Image Sequences

For videos, each camera produces a 64048030 fps encoded image sequence. The sequences of images are processed by the processor 140 performing a matte extraction method 200 according to our invention.

Method Overview

FIG. 2 shows a method 200 for automatically extracting a matte according to the invention. Background, foreground, and pinhole sequence of images (videos) 201, 202, 203, respectively, 303 are acquired 310 of the scene 110 by the cameras 101-103. It should be understood that a single camera can be used as well, acquiring images sequentially at the appropriate different depths of field.

The pixels in each pinhole image are classified as either background, foreground, or unknown by matching neighborhoods around the pixel with corresponding neighborhood of pixels in the background and foreground images. The classification constructs 220 a trimap 221 for each pinhole image. An optimization process 230 is applied to the unknown pixels. The optimizer minimizes an error in classifying the unknown pixels as either background or foreground pixels. This produces the matte 104.

Scene Model

We model the scene 110 as a textured foreground plane 162 with partial coverage, and an opaque textured background plane 161. Because the background depth of field is larger than the foreground depth of field, and because there is no parallax between our cameras, the background region with varying depths can still be approximated as a plane for the purpose of matting.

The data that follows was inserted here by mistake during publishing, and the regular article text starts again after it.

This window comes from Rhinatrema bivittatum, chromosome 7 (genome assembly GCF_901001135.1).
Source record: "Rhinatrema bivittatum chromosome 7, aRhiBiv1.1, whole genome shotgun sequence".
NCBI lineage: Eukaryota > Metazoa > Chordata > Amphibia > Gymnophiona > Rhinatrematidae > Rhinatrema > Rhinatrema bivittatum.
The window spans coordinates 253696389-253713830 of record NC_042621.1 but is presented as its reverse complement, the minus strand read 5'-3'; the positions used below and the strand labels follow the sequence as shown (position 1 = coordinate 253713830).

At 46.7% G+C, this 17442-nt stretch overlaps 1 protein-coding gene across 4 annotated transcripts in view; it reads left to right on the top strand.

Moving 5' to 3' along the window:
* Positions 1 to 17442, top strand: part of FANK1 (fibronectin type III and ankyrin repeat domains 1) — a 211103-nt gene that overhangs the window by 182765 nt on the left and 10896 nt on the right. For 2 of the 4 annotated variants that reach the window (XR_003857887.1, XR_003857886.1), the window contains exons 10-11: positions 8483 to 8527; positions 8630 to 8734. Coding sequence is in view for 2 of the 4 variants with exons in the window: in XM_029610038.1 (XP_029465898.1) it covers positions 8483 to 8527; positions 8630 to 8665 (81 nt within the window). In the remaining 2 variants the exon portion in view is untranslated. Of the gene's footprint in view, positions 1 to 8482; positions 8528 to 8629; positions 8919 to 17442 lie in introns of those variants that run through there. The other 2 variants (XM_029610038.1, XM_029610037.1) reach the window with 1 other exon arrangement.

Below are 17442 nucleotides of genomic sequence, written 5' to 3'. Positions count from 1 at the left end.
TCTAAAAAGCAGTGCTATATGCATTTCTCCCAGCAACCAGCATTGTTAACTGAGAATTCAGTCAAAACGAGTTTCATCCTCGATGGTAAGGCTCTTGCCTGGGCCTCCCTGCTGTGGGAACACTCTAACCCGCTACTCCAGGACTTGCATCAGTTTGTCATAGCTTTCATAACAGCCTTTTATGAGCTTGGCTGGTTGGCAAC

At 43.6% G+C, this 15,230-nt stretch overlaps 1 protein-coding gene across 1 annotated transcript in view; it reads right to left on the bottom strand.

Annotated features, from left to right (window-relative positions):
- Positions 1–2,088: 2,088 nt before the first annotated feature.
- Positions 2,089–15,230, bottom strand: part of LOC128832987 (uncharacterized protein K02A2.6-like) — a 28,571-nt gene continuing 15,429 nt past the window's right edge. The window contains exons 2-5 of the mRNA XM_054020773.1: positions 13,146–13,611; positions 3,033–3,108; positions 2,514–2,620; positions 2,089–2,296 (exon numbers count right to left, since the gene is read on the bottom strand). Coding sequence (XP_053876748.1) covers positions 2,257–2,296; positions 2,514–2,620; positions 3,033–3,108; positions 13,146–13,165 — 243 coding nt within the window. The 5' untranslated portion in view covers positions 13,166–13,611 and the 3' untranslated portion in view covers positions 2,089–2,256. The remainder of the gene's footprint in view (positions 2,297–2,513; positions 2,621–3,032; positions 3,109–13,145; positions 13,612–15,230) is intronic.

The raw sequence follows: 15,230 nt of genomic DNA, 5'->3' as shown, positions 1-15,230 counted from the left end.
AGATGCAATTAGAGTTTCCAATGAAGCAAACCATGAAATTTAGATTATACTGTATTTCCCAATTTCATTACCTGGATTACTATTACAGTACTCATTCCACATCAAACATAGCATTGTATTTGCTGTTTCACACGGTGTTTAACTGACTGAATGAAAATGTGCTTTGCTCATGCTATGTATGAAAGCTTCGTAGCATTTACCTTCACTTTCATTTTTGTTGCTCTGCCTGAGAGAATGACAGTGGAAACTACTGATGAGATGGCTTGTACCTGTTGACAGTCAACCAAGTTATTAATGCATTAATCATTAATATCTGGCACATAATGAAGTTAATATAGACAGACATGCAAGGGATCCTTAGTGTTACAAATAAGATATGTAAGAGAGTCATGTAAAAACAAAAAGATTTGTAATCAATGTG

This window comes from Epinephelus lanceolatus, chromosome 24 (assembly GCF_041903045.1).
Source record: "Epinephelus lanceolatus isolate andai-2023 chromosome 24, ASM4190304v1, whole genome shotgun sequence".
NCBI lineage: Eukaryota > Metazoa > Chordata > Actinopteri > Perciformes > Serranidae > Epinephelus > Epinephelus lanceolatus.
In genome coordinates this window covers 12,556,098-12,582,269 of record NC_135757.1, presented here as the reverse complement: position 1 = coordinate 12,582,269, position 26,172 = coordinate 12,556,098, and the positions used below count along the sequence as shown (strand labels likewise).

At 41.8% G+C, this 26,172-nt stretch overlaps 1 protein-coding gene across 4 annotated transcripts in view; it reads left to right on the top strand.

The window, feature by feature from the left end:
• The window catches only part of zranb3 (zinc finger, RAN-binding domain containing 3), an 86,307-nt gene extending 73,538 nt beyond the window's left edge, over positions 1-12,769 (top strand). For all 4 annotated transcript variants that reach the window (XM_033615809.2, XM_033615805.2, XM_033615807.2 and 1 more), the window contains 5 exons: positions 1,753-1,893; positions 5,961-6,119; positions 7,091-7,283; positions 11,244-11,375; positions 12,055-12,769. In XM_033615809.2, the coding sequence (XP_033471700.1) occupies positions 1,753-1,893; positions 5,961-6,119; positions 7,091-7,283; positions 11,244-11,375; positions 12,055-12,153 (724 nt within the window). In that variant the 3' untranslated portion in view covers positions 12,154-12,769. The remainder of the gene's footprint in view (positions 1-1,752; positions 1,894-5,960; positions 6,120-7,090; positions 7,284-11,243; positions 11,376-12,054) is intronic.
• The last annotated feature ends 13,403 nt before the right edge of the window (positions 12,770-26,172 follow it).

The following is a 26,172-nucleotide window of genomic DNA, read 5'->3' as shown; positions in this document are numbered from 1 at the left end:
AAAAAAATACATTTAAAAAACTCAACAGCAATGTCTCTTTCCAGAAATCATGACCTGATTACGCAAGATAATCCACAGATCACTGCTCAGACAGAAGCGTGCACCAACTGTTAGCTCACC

We pose matting as an over-constrained optimization problem. For each pixel, there are the seven unknown “scene” values, α, F{r,g,b}, and B{r,g,b}, and nine constraint values IP{r,g,b}, IF{r,g,b}, and IB{r,g,b} from the images I acquired by the cameras. The ‘P’ subscript denotes the pinhole images, the ‘F’ subscript the foreground-focused images, and the ‘B’ subscript the background-focused images.


We solve Fourier image formation equations by minimizing an error in classifying unknown pixels using the optimizer. To accelerate convergence for our optimizer, we construct 220 the trimaps 221 automatically using depth-from-defocus information, and select initial values that are likely near a true solution for the unknowns of the equations.

Initial foreground values F0 for the optimizer are determined by automatically assigning known foreground colors to unknown regions. Initial background values B0 are determined by reconstructing occluded areas from neighboring images, and then ‘painting’ into always occluded regions. Initial alpha coverage values α0 are determined by solving a pinhole compositing equation using F0 and B0.